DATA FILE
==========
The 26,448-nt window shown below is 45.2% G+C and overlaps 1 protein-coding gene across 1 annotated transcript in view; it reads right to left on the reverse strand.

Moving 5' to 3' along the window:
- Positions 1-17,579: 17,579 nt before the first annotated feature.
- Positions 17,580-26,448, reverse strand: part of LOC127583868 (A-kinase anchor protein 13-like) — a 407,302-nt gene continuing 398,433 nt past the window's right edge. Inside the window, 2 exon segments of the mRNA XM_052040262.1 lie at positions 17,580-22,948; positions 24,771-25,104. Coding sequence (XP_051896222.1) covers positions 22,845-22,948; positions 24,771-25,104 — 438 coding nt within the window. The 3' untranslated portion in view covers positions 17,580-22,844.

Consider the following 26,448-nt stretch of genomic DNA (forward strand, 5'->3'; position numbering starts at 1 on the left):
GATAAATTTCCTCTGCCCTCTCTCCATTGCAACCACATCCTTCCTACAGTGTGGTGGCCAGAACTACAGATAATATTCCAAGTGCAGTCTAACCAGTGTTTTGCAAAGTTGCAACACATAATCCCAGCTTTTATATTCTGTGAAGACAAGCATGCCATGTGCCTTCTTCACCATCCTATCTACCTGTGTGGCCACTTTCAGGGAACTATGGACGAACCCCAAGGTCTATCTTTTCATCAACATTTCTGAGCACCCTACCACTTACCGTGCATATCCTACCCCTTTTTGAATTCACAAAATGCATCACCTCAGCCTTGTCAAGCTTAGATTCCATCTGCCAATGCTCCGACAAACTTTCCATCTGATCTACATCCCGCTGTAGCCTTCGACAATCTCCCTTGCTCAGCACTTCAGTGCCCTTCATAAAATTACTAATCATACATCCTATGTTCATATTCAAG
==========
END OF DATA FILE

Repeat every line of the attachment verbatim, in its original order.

The 26,448-nt window shown below is 45.2% G+C and overlaps 1 protein-coding gene across 1 annotated transcript in view; it reads right to left on the reverse strand.

Moving 5' to 3' along the window:
- Positions 1-17,579: 17,579 nt before the first annotated feature.
- Positions 17,580-26,448, reverse strand: part of LOC127583868 (A-kinase anchor protein 13-like) — a 407,302-nt gene continuing 398,433 nt past the window's right edge. Inside the window, 2 exon segments of the mRNA XM_052040262.1 lie at positions 17,580-22,948; positions 24,771-25,104. Coding sequence (XP_051896222.1) covers positions 22,845-22,948; positions 24,771-25,104 — 438 coding nt within the window. The 3' untranslated portion in view covers positions 17,580-22,844.

Consider the following 26,448-nt stretch of genomic DNA (forward strand, 5'->3'; position numbering starts at 1 on the left):
GATAAATTTCCTCTGCCCTCTCTCCATTGCAACCACATCCTTCCTACAGTGTGGTGGCCAGAACTACAGATAATATTCCAAGTGCAGTCTAACCAGTGTTTTGCAAAGTTGCAACACATAATCCCAGCTTTTATATTCTGTGAAGACAAGCATGCCATGTGCCTTCTTCACCATCCTATCTACCTGTGTGGCCACTTTCAGGGAACTATGGACGAACCCCAAGGTCTATCTTTTCATCAACATTTCTGAGCACCCTACCACTTACCGTGCATATCCTACCCCTTTTTGAATTCACAAAATGCATCACCTCAGCCTTGTCAAGCTTAGATTCCATCTGCCAATGCTCCGACAAACTTTCCATCTGATCTACATCCCGCTGTAGCCTTCGACAATCTCCCTTGCTCAGCACTTCAGTGCCCTTCATAAAATTACTAATCATACATCCTATGTTCATATTCAAG